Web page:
Raw materials shortage: What can you as a manufacturer do?
Customers that have to wait for months on their orders, empty shelves in stores and unseen increases in price: the manufacturing industry is currently struggling with a worldwide shortage of raw materials. The lack of materials such as lumber, aluminum or plastic has caused a crisis for manufacturers. But where does this sudden scarcity come from? And what is the best way for companies to handle this situation?
The main cause for the current worldwide shortages is the COVID-19 pandemic. China, the factory of the world, was the first to deal with the virus that completely shut down the manufacturing industry for months. The first signs of scarcity were therefore already visible before COVID-19 spread to the rest of the world. Later the demand for goods only kept growing because consumers could no longer spend their money on services or experiences such as tourism during the lockdowns. The market that was destabilized by the coronavirus, has up to this day not yet recovered.
This situation brings some challenges for manufacturing companies. Suppliers are raising their prices, leaving manufacturers no choice but to increase their prices for end customers as well. Transport has also gotten more expensive, while the waiting times continue to get longer. To deal with this crisis, a lot of manufacturers started panic buying huge amounts of stock, which only worsened the problems. How can you as a manufacturer handle the shortages in a smarter way? We’re bundling some tips.
First thing to consider is whether you handle your scarce stock efficiently and optimally. Here we highly recommend choosing for a predictive strategy based on market research. This will help you to understand what resources will be needed at what time. This data, together with the inventory information, needs regular updates to prepare your business for shortages or unusually high sales volumes. Keep in mind that internal coordination between different departments is crucial when applying a predictive strategy throughout your business.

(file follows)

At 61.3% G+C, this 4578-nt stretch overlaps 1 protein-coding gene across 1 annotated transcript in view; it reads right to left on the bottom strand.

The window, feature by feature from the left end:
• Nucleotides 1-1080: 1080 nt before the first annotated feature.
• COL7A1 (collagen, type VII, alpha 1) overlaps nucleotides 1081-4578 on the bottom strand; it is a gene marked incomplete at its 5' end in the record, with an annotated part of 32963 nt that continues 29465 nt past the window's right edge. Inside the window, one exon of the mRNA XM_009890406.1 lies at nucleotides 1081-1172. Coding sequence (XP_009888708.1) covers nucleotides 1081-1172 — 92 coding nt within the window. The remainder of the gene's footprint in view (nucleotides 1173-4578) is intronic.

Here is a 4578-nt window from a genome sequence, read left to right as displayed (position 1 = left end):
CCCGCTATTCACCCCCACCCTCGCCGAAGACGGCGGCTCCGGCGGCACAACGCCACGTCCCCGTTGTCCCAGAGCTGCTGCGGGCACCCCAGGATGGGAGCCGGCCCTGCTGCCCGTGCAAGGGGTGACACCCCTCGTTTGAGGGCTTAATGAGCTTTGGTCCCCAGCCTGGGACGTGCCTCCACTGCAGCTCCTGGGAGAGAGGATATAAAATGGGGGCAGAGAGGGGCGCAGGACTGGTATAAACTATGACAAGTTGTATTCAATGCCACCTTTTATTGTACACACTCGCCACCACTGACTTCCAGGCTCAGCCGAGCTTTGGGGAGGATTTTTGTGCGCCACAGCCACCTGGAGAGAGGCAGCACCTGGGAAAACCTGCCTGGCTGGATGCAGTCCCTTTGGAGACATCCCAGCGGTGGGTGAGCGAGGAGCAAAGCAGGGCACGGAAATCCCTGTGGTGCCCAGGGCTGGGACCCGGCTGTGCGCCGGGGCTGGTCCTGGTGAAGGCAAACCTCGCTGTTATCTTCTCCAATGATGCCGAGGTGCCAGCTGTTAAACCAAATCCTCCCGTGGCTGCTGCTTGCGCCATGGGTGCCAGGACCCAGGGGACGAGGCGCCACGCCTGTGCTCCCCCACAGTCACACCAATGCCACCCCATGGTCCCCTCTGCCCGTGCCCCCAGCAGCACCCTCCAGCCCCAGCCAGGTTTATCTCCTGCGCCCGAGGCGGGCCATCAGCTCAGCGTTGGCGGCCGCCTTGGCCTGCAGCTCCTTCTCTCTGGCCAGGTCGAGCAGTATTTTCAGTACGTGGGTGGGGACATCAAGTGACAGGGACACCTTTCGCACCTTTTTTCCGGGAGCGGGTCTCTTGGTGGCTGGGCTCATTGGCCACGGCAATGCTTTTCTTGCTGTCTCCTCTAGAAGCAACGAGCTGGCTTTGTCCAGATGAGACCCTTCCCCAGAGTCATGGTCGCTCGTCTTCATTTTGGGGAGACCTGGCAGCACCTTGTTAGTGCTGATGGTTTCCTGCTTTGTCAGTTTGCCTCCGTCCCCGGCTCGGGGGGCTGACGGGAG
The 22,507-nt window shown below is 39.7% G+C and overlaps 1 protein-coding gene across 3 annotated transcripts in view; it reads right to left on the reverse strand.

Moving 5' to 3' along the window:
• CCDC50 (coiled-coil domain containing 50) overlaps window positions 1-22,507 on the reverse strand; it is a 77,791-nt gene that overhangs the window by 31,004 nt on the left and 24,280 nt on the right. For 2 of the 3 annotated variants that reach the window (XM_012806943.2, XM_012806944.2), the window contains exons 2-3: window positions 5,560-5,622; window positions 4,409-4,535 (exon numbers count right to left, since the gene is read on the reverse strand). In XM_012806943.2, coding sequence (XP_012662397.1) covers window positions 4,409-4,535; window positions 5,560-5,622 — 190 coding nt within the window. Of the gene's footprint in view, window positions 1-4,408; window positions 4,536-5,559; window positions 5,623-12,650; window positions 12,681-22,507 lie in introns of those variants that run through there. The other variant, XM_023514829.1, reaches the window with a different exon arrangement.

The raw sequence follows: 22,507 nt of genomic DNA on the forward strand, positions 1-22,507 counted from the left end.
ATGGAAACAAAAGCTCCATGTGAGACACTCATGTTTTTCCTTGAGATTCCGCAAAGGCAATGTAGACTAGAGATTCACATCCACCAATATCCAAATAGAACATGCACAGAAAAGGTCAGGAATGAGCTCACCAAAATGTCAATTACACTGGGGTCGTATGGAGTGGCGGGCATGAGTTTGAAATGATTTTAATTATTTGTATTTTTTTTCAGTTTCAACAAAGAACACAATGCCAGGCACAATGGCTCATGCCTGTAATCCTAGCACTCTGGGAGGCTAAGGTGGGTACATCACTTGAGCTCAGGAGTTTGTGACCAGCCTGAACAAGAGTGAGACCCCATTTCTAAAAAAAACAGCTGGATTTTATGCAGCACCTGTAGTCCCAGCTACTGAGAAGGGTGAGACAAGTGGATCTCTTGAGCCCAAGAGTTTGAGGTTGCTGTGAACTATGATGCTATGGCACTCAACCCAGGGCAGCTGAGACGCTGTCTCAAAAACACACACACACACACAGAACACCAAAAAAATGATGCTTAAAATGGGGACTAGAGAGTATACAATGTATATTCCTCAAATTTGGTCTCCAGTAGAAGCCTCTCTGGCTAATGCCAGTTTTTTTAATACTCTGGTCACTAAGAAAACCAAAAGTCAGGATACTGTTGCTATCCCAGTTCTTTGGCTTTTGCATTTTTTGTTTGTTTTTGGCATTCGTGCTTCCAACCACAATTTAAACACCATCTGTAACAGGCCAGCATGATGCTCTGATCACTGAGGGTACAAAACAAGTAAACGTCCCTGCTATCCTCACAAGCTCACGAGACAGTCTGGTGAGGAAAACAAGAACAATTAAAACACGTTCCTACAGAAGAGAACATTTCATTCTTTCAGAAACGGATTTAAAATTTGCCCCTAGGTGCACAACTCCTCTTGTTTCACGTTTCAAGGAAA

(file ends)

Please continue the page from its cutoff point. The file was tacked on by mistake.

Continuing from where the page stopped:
A second strategy would be to decrease the amount of waste in production. You can do this by applying the principles of lean manufacturing or by minimizing the number of mistakes during the production process. Lots of mistakes emerge from invalid orders made before production: wrong entries in the ERP system, incorrect configurations that cannot be validated or processed orders that are not aligned with the customer’s wishes create waste. To handle your stock more carefully, automated validation and order entry can be a smart solution.
Another way you can deal with the shortages of raw materials is avoiding delays as much as possible. End customers are already waiting a lot longer on their orders (the waiting times in the lumber sector have doubled for example), so it can be beneficial to optimize transport, semi-finished products, and end products through the production process. This will save you time, keep your customers happy, and decrease the risk of damage.
Lastly, it is also crucial to take the human aspect into account. By building and maintaining relationships of trust with customers, distributors, and suppliers, you will get a better understanding of how the market works and you might even gain insights in the stock levels of companies. These types of relationships are a powerful foundation for high-quality collaborations between companies and can therefore be an interesting strategy in times of worldwide shortages.
Since the economy keeps on growing worldwide, it doesn’t look like the shortages of raw materials for the manufacturing industry will be solved soon. Manufacturers should therefore start looking into smart solutions. Our tips are just the beginning.
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